Although it is a year away, the 2012 Republican Primary contest is already on the minds of those who follow politics, and perhaps more so by those who follow politics for the sheer intellectual challenge than those who are concerned about the actual results. The term "horse race" is sometimes applied to political races, but unlike a horse race, the players are allowed to interact with each other, and the rules change all the time.
I recently learned that there would be one big change in the Republican Primary this year: after the traditional early primaries (Iowa,New Hampshire,Nevada and South Carolina, which there will be more about below), the Republican Party will then hold all the states with its non-winner-takes-all Primaries, followed by its winner-takes-all primaries. There is some speculation that the style of the Republican Party primaries in 2008 hampered the party's chances, both because it prematurely selected the most viable candidate, and because it took the spotlight away. (The further issue of whether the Republican primary system is somehow entwined with the Republican philosophy, is left as an exercise for the reader.)
This new system, in which the states that will divvy up delegates go before the states that don't, quickly brings to mind another such contest that I have been quite fond of lately: Mario Kart, the Super Nintendo version. In this game, out of the field of 8 racers, the 1st, 2nd, 3rd and 4th place finishers get 9,6,3, and 1 points points, respectively. Over the course of five races, whoever gets the highest amount of points overall wins. It would be possible (but not probable), to get 3rd place five times, and be the winner, if you can strategically interfere with your competitors.
Nintendo has, over its history of game making, been very successful because it can distill the essence of a game and present it with an easy learning curve. Although Mario Kart is cartoonish and fun, it also distills, quite well, the essence of racing. There are four categories of racer in Mario Kart, pretty much summing up the real physics of maneuvering a motor vehicle.
- The Medium racer, represented by Mario, is average in acceleration, cornering and top speed.
- The Accelerator, represented by Princess Peach, can accelerate well, but is lower in top speed and maneuverability.
- The heavy weight, represented by Donkey Kong, starts off slow, but can get very fast on a simple track. Just don't ask them to turn.
- The light weight, represented by Koopa Troopa, is slow, easy to push around...but is surprisingly good to play due to their ease at cornering.
In case the reason for describing this in some detail is obscure, the four styles of racer are actually fairly close to the types of candidates we will see in a primary. Much like Mario Kart, there will be a field of about eight, but half of those will be vanity candidates or single issue candidates. There is usually only four (or so, please suspend your disbelief at my stretching of this analogy) candidates who have a competitive chance. And, without too much imagination, we can imagine them having the styles (and perhaps the personalities and mannerisms) of our Mario Kartsters.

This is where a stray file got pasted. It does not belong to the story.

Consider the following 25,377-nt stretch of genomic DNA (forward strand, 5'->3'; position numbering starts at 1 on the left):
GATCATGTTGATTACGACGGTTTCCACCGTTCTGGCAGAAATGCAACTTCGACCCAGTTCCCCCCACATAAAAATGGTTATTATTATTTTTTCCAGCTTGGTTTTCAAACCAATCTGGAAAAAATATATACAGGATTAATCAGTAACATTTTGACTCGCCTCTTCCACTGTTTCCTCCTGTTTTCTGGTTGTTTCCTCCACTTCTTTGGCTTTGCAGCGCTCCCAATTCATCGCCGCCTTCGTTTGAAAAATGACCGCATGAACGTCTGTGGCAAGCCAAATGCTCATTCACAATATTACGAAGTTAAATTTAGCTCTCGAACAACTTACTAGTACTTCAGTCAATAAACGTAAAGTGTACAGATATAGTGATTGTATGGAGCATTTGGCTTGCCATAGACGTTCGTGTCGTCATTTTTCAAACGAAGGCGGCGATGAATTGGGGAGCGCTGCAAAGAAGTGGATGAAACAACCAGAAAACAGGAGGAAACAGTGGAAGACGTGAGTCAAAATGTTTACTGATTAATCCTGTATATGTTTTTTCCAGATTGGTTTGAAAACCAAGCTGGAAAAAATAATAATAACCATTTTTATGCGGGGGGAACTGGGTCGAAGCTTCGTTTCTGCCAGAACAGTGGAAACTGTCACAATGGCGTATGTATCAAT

Each one of these candidates has strengths and weaknesses, and each one will be counting out their total points as they compete for delegates. Although I don't know whether the first four contests will be divvying up their delegates in a Mario Kart like fashion, we can take them as fairly representative of the courses that our candidates/Kartsters must navigate. Iowa and New Hampshire, for example, are generic courses, depending on a normal mixture of speed and maneuvering. Nevada, being a somewhat unusual state demographically and politically, is like one of Mario Kart's obstacle courses, where hairpin turns and pools of mud await the candidate who must figure out a way to impress economically depressed suburban voters in Las Vegas, as well as diehard conservative rural voters. And South Carolina is a straight test of power, where the candidate whose engine revves with conservative ideology will easily win.
One thing about the race that will make it even more like Mario Kart than Mario Kart itself is; is the fact that the candidates are allowed to interfere with each other. Unfortunately, in Mario Kart, the racers come in the same order almost every time, for the very reason that the game is not designed so you can place 3rd or 4th consistently and end up winning overall. However, in the great political Kartrace, there is no invisible hand of AI. The candidates most likely will team up on the front runner, leading to many possible combinations. Just like in Mario Kart, one of the competitors who is "supposed" to be in 5th or 6th place might make a strategically timed attack on their opponent, and the race will be upset. A fifth place contestant might take a magic mushroom/nitrous oxide (although, of course, not literally) at the last moment to zoom across the finish line. The possibilities are endless.
Right now, those who have played the game are probably chuckling to themselves at my comparison. Those who have not are probably wondering what the hell I am talking about. But both groups will be amazed at my prescience in 15 short months, when the well-oiled machineries of the Republican candidates are trying their best to stop from careening off the edge of the Rainbow Road.
NB: The Blue Shell is certainly applicable, but doesn't exist in the version of the game I am familiar with.
NB: And what you are thinking right now...that is ANOTHER reason why I didn't mention the Blue Shell.